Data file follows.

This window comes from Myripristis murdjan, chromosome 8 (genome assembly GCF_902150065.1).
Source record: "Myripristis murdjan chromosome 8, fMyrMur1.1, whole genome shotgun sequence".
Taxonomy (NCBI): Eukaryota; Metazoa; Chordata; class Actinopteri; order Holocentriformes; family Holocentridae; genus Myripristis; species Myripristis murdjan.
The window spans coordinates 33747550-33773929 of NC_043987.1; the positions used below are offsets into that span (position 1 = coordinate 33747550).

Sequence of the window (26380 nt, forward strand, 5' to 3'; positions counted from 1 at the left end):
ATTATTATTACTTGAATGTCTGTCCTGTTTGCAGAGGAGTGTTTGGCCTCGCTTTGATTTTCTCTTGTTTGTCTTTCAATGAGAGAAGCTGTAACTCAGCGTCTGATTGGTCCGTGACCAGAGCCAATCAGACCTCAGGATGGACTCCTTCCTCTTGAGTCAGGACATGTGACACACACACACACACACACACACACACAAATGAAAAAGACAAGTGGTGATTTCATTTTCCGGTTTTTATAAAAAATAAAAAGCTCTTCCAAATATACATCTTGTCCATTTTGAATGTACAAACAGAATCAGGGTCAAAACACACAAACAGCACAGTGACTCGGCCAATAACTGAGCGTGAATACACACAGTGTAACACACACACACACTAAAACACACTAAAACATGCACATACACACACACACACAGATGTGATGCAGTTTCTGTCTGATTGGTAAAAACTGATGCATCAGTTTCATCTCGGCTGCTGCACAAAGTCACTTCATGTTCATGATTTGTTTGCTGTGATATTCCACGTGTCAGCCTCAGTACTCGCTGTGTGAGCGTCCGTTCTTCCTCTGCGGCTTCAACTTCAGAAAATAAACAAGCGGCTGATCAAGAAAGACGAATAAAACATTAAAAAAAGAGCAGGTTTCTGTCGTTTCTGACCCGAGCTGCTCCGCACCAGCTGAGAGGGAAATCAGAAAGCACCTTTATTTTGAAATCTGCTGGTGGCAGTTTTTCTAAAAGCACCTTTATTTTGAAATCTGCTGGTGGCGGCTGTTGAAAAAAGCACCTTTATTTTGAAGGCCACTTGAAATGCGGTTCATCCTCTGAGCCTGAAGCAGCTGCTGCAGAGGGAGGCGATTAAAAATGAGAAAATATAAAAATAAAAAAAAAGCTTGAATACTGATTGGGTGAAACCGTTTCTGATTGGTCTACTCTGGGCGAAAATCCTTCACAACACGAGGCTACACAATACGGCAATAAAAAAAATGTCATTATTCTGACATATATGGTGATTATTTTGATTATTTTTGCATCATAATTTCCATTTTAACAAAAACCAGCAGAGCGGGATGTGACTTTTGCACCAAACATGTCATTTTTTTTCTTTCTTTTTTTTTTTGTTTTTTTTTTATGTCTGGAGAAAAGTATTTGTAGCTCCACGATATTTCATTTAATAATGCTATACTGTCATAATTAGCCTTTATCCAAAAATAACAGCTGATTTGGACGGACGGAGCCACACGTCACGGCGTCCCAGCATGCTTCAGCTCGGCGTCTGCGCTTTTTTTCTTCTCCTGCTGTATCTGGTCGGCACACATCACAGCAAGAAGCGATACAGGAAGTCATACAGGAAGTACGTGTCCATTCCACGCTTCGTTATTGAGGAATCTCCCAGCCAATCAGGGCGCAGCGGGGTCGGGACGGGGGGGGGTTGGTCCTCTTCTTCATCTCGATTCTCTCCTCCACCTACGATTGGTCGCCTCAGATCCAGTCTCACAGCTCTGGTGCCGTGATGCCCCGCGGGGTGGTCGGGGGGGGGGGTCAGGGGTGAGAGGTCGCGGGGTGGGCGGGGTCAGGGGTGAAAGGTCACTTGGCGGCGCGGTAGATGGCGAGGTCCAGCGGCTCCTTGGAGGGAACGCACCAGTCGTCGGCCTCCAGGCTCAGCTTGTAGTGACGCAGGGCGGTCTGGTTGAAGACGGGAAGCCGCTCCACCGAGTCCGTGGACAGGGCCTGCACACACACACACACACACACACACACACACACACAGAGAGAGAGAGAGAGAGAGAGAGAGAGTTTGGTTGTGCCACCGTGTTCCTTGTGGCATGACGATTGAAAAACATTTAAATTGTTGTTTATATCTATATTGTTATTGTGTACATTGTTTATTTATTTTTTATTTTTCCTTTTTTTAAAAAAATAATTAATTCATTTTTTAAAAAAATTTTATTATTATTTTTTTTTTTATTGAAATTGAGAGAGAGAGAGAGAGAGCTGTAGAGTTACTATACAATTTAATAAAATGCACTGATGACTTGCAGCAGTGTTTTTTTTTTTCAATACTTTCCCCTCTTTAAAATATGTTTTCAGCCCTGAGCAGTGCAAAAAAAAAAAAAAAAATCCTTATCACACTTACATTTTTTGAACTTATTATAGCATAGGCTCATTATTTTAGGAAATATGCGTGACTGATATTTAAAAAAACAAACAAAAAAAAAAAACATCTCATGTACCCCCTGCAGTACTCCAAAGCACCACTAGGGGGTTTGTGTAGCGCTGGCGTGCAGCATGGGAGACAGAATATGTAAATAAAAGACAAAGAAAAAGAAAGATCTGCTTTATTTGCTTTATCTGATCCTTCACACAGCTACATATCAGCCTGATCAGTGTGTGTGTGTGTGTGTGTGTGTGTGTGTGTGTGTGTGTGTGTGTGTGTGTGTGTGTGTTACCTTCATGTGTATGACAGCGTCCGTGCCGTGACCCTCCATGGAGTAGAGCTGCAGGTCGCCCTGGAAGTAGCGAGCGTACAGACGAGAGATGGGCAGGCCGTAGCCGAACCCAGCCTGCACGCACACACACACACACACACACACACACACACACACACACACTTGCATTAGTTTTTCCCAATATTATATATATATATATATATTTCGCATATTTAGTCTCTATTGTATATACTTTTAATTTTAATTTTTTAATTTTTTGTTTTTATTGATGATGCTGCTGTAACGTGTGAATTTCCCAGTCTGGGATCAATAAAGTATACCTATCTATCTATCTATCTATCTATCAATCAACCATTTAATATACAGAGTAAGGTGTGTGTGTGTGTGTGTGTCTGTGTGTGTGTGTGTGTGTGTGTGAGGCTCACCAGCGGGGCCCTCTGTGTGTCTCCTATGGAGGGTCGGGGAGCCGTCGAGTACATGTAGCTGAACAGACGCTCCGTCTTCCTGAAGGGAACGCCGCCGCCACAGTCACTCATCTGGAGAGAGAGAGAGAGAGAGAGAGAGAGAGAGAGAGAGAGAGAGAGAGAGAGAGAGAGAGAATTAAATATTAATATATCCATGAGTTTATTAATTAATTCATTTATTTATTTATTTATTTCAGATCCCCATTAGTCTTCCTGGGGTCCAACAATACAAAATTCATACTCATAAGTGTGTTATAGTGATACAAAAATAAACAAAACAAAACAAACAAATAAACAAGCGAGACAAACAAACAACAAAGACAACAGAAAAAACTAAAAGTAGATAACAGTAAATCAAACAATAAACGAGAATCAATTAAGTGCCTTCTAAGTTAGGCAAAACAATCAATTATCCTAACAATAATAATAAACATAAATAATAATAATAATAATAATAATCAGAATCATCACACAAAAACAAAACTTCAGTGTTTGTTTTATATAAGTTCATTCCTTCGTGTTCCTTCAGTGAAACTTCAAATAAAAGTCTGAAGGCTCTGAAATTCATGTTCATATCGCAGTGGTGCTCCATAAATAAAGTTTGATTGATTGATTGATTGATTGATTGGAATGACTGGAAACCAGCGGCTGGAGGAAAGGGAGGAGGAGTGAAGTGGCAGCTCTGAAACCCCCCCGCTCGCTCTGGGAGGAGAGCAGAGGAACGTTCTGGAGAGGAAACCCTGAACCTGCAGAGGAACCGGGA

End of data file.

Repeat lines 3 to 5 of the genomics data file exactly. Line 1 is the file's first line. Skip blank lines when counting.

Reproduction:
Taxonomy (NCBI): Eukaryota; Metazoa; Chordata; class Actinopteri; order Holocentriformes; family Holocentridae; genus Myripristis; species Myripristis murdjan.
The window spans coordinates 33747550-33773929 of NC_043987.1; the positions used below are offsets into that span (position 1 = coordinate 33747550).

Sequence of the window (26380 nt, forward strand, 5' to 3'; positions counted from 1 at the left end):